Victoria goes to see the nurse. Apprehensive, she explains what happened. But the nurse does not seem bothered – she is more concerned with how much had been drunk on the night of the incident. “I feel like I’m being interrogated and told I’m in the wrong the entire time”, she says.
Victoria decides she wants to report the assault to her course leader, but the nurse tries to dissuade her. She leaves the clinic feeling worse than when she entered. “There is clear CCTV footage but she says ‘no-one will believe you’. I literally just cried.”
Victoria’s experience with some of the staff at university leaves her feeling disillusioned, empty and makes her want to stop pursuing the case.
Therefore, it can be said there is correlation between higher spending and a higher number of reported sexual assaults. Middlesex University placed second in the rankings for number of recorded sexual assaults.
Martha Jephcott is the Student Communities manager at Middlesex University. She says the university has spent as much money as possible on training in the hope it improves reporting:
“We’ve trained people in sport, we’ve trained people who are in societies, we’ve trained bouncers. So, whenever people come forward, they’re supported.”
Middlesex University benefitted from the HEFCE Catalyst fund, which aims to create change in the higher education sector. Ms Jephcott says: “The money allows universities to pay staff who work with survivors more effectively. It also lets us do some campaigning on campus to get the word out about how to report, what’s not okay and the support that’s available.”
Our survey showed that most students are not aware of what support is available for them at universities. One student knew trained staff existed, but did not know where to find them. Another said they were unaware of the services offered by their university, adding that “by that logic, they should probably do a better job of advertising that support.” A third said services exist at their institution but are “oversubscribed”.
“I’ve got nobody to turn to”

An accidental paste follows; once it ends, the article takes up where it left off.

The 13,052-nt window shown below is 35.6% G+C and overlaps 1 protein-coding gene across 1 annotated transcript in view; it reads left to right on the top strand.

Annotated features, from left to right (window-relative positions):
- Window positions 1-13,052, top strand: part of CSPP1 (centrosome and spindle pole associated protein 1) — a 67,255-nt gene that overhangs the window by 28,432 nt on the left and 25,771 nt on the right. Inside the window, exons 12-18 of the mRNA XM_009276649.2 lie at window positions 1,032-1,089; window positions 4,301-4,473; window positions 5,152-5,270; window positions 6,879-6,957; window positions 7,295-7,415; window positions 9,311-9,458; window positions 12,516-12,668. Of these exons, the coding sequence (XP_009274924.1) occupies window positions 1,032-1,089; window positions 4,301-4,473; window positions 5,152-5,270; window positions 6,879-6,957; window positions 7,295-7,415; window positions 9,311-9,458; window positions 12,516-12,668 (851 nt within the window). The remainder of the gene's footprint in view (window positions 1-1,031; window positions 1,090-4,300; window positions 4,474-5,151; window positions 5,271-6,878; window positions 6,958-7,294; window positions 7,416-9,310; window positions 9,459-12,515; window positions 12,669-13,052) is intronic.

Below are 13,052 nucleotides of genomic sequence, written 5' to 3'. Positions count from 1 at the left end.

This is not the case for every university, however. One student simply said: “I’ve got nobody to turn to at university. Lecturers have no time for our personal issues and the union doesn’t care either. I’m getting help from a local support group.”
According to a recent report in The Times, more than 800 students at Cambridge University have signed an open letter in an attempt to get the burden of proof needed to discipline sexual predators reduced after claims they were not being held to account.
These findings were reflected by some of the comments in our survey. One student said they did not report to the university as it was “my word against his – they wouldn’t believe me” while another said “I didn’t think I had enough evidence.” Overall, we found a lack of trust in institutions’ ability to support survivors, as illustrated by Sophie’s story.
As a result of not wanting to formally report her attacker to the police, Sophie ends up going back and forth with the complaints department of her university. She feels trapped in internal bureaucracy. “I provide extensive personal statements, just like in police reporting – except I’m expected to collect the information from the witnesses. It takes me about a month to collect the statements. I had to reach people I didn’t really want to talk to”, she says.
Sophie gives the university all of her social media from the night – what she had written to people and how they had replied. She makes every effort to build a strong case.
But, she never gets to find out how it is used. “They pulled my attacker into a room and I don’t know what happened from there. I don’t know what he gets told – which was what I wanted in the first place. Was his mind changed? I don’t know. I’m not really informed of that. And that’s what’s really distressing.”